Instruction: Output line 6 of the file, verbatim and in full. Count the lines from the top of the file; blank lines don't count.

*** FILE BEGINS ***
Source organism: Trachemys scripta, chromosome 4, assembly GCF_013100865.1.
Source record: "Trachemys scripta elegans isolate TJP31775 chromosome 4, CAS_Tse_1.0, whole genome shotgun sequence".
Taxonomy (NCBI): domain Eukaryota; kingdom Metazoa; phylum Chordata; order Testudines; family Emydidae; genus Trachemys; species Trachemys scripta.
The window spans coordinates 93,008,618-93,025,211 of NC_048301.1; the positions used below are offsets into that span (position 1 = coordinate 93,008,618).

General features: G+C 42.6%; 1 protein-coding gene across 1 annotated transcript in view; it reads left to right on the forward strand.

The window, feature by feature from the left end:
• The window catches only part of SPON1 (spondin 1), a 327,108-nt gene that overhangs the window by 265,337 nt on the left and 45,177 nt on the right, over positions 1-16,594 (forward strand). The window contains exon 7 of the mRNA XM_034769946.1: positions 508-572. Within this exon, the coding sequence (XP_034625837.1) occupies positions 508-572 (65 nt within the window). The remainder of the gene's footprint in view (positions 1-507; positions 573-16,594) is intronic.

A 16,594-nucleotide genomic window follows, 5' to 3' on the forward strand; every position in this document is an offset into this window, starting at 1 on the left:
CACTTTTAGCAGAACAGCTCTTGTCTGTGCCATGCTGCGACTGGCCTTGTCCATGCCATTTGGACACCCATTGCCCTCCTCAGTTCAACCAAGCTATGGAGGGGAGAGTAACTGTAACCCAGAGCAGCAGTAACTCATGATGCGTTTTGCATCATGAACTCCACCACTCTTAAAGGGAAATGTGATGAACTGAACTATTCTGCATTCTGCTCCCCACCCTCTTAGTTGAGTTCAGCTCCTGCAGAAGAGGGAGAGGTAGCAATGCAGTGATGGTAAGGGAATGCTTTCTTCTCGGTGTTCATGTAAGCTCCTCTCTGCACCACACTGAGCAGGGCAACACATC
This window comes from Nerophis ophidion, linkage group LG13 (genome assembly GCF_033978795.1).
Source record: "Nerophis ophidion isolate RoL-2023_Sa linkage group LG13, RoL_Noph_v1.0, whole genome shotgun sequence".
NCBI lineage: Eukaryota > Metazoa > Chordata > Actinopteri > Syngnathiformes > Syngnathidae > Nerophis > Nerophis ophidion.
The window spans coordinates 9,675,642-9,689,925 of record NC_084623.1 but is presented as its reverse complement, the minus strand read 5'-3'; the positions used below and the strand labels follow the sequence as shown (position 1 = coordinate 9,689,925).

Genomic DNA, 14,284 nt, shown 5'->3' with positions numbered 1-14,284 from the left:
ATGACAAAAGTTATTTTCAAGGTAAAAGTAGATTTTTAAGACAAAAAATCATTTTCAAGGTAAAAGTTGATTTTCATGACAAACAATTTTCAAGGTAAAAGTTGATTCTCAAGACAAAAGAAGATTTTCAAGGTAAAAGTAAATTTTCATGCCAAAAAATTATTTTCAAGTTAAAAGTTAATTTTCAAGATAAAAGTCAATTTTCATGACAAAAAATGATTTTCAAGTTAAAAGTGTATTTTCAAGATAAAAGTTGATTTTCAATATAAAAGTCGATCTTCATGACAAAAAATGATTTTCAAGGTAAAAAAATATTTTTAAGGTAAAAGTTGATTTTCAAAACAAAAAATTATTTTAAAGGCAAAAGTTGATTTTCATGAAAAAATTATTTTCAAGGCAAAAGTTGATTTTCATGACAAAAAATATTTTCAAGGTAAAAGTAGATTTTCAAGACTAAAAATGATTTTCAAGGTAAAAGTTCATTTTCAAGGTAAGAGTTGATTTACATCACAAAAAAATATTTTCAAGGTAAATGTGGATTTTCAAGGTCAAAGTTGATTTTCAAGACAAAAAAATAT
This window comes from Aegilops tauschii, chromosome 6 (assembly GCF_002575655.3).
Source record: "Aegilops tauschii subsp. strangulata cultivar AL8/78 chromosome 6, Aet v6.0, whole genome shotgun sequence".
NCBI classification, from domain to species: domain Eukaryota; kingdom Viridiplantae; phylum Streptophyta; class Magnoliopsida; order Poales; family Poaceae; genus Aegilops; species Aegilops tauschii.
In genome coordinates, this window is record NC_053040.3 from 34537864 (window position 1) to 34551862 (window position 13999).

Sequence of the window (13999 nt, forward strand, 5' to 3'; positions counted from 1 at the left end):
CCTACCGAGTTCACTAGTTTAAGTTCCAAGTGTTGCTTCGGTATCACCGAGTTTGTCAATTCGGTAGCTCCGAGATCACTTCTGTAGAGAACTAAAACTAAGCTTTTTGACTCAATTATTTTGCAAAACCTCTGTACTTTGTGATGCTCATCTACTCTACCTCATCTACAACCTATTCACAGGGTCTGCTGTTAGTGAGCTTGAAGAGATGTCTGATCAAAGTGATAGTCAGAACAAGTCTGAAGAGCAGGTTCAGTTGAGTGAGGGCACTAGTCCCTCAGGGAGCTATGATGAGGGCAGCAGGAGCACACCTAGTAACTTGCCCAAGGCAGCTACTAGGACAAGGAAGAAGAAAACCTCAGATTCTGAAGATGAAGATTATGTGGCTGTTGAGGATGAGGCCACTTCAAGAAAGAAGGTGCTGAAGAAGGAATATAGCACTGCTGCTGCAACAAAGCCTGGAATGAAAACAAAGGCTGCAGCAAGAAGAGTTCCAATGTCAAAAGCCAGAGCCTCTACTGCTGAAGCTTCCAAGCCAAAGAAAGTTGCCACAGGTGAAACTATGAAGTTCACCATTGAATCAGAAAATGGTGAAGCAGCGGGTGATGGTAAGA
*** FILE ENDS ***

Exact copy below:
The window, feature by feature from the left end: